• The First Open-Source Smart Contract Platform to be Started by Rootstock
    RSK Labs, formerly known as Rootstock, an Argentinian startup building the first open-source smart contract platform with a 2-way peg to Bitcoin.RSK Labs CEO Diego Gutiérrez Zaldívar on Bitcoin Smart Contracts Sidechain and Crypto Industry Challenges. Even though at this point of time the 2-way peg security of the RSK blockchain is still relying on a group of third parties called ‘Federation’, in the future the developers promise to bring a “trustless” automatic peg. How fast this happens to some degree depends on the overall miners support. The company says its goal is to add value and functionality to the Bitcoin ecosystem by enabling Ethereum-like smart-contracts, near instant payments and higher-scalability, and this past January after almost two years of development its mainnet dubbed Bamboo was finally launched.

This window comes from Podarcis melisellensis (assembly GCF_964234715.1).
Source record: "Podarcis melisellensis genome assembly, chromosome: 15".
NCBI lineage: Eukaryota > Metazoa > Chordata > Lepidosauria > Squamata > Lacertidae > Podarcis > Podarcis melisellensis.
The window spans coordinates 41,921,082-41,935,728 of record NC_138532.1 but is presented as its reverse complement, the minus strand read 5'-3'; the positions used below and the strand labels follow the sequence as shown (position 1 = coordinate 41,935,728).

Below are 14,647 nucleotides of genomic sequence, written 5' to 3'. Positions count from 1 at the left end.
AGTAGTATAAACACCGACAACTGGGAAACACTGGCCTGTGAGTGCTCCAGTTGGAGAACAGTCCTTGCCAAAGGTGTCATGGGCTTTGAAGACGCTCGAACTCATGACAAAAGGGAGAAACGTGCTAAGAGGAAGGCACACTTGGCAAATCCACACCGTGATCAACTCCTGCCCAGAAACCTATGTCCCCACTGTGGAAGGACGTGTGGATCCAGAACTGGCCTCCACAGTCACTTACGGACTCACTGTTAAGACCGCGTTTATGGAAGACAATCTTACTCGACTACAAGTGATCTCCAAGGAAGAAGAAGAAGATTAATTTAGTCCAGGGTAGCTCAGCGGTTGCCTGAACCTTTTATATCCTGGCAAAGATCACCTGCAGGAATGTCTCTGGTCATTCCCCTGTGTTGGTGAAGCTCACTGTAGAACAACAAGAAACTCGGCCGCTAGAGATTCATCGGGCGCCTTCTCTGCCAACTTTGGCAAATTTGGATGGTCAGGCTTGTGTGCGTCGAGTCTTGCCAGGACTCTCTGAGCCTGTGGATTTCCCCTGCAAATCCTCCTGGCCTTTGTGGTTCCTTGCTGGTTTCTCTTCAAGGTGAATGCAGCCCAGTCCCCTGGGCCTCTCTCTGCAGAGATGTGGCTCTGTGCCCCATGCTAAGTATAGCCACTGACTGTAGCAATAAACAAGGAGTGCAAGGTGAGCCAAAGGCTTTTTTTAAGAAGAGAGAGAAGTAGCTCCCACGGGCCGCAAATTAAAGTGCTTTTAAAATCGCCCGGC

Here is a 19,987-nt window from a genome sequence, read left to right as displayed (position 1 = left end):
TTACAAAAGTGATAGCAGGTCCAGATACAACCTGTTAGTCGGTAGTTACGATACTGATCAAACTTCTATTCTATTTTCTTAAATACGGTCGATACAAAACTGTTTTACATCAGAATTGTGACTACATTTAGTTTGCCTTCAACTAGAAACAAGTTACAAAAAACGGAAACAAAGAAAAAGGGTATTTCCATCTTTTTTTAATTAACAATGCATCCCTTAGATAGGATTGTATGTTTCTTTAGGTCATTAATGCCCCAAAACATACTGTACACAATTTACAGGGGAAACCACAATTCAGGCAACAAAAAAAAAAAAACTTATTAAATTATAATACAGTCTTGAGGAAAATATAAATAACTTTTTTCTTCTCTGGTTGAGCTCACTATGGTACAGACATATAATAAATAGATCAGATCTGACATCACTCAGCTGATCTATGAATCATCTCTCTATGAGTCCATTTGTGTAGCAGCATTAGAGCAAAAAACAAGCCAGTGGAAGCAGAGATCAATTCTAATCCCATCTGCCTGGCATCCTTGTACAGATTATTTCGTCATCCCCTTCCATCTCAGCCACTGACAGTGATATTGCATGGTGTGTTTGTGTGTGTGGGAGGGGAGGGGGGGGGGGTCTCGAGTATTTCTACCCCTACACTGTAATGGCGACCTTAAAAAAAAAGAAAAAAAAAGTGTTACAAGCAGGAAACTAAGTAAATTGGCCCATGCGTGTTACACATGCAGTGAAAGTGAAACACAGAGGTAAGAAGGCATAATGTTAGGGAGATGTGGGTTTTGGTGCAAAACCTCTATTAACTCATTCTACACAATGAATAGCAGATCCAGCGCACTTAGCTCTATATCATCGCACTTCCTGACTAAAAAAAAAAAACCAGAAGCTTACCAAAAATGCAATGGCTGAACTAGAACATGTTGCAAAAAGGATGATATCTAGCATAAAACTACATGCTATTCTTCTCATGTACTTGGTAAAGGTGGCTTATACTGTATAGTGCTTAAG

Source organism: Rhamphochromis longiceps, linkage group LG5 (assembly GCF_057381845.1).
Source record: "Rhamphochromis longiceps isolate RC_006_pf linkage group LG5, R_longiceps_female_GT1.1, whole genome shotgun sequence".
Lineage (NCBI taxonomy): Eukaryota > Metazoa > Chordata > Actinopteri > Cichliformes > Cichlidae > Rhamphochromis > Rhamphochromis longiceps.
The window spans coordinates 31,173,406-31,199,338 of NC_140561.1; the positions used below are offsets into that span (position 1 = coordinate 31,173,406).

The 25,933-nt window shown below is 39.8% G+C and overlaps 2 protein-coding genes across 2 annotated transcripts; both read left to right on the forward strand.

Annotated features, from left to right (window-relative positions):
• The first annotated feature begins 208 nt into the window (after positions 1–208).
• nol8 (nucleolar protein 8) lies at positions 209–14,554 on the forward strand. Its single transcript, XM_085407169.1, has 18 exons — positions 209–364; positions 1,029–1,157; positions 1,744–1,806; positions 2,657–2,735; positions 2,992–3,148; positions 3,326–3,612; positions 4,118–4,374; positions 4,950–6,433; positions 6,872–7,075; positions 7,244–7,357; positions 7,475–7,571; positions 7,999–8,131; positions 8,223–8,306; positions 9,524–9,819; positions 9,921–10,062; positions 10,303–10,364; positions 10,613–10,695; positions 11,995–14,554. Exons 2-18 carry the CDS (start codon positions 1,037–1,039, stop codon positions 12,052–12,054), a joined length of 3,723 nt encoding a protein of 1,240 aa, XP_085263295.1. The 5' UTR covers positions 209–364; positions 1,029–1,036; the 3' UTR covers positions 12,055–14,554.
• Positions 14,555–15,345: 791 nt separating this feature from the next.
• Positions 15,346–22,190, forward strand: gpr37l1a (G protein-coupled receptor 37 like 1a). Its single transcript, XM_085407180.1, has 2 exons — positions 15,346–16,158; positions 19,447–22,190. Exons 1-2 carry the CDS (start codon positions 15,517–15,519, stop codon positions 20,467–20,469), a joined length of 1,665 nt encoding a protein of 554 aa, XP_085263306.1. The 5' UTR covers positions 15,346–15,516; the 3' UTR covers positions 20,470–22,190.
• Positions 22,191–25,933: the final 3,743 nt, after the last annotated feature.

• Creality’s Ender 3 3D Printer is Now Fully Open Source
    Creality3D, founded in 2014, is a 3D printer manufacturer based in China, offering more than 20 products. Their popular Ender 3 was recently voted “Best 3D Printer Under $200” by All3DP (review here). Now, the company is making their most popular 3D printer, the Ender 3, completely open source. This makes it the first Open Source Hardware Association certified 3D printer in China. This means not just a few files have been shared, but all hardware, CAD files, board schematics and firmware files are available. You can find the updated versions on the company’s GitHub page.
  • Charité's researchers integrate open-source platform into the 'Human Brain Project'